3 Fruits That You Can Grow In A Pot — No Backyard Required
Growing your own food is easy, regardless of whether you’ve got an expansive backyard or just a simple fire escape that can hold a few plants. There’s really no excuse not to at least try to grow something, unless maybe you’re like me and you know that after about two weeks you will forget about the poor plant you left on your fire escape. (But, hey, even I’ve at least tried growing things!) Some fruits and vegetables can easily be grown in small pots, saving you space, time, and a huge potential mess. Not to mention you will get to reap the benefits of fresh fruits almost year round if you have the window space to bring your pots inside for the winter. OK, bring on the (container) fruit!
Strawberries can grow really well in containers even though they’re often known as serious space hogs. They are also one of a few fruits that thrive indoors, so you can grow them year round. Sounds berry delicious! OK, I’ll stop right now. Anyways, they need a sunny spot near a window or artificial sunlight, according to DIY & Crafts. You’ll also need to choose a specific type of strawberry to grow. If you plan on growing them indoors for most or part of the year, then the everbearer red alpine strawberries are your best bet, according to Do It Yourself. If you want to grow them outside for most of the year, then you should call up a local greenhouse and ask them what will grow best given the climate of your area. You’ll need a pot or hanging basket between 16 and 18 inches. If you keep your strawberries inside then you can plant them at any time of the year. If you want to keep them outside, plant them in the early spring if you live in a colder climate and in the fall if you live in a warmer climate. Water them regularly and apply fertilizer about three times per year, and harvest (eat them!) as soon as they start to produce to make room for new plants, according to Organic Life.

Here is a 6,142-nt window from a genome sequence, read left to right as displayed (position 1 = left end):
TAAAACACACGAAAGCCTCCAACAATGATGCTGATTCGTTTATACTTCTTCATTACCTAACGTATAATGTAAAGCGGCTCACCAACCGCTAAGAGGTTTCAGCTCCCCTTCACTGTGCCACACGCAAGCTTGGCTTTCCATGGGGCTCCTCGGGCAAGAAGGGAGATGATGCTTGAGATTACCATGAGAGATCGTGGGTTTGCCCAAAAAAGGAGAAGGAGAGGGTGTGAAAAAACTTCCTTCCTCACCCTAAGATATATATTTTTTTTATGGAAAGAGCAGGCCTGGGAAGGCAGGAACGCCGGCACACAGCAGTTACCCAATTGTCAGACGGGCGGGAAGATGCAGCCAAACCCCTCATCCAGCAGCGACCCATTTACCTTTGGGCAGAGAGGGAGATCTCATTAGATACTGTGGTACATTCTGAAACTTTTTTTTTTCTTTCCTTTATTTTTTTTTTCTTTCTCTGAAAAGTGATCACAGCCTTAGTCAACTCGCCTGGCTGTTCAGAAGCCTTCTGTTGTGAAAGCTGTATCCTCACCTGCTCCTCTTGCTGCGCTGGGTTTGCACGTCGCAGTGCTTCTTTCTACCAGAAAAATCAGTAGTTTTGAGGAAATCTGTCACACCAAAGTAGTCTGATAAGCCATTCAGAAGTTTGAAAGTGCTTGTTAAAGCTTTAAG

This one really flabbergasted me. Like, pineapple in a pot—how tropical and awesome is that? You can even grow it if you don’t live in a tropical area. All you have to do is cut off the crown (the green pokey part that looks like Spike’s hair in Buffy The Vampire Slayer) of a fresh pineapple and soak it for about a day in water so it will soak up the moisture. Then, you can plant it in a gallon-sized container and put it in a warmer, pretty sunny spot inside or outside. If it’s warm, you should certainly grow the pineapple outside—just be sure to bring it in at night if the temperature drops. Pineapple are the ideal plant for lazy or forgetful people (*raises hand*) because they don’t need a lot of water or any kind of special soil (unlike the more high maintenance strawberries).
Apparently you can grow yourself a jungle of cantaloupe-y goodness with just a few large pots or containers. I’m not sure why you would want a jungle of cantaloupe, but you never know? Smaller plants that produce smaller melons are a good choice if you don’t have a lot of space, but if you’re have a back deck or porch then go big or go home. Cantaloupe will grow out in vines, though, so if you’re growing bigger plants you will need bean poles or some kind of support system to help hold them up. Cantaloupe are also a bit pickier than pineapple in that they require a lot of heat to help the seeds germinate. Some people will use heating blankets or mats to help the seeds stay between 80 and 90 degrees Fahrenheit. Once the seeds germinate (some little green part pushes through the seed), you can transport the containers outside or just to a generally sunny area.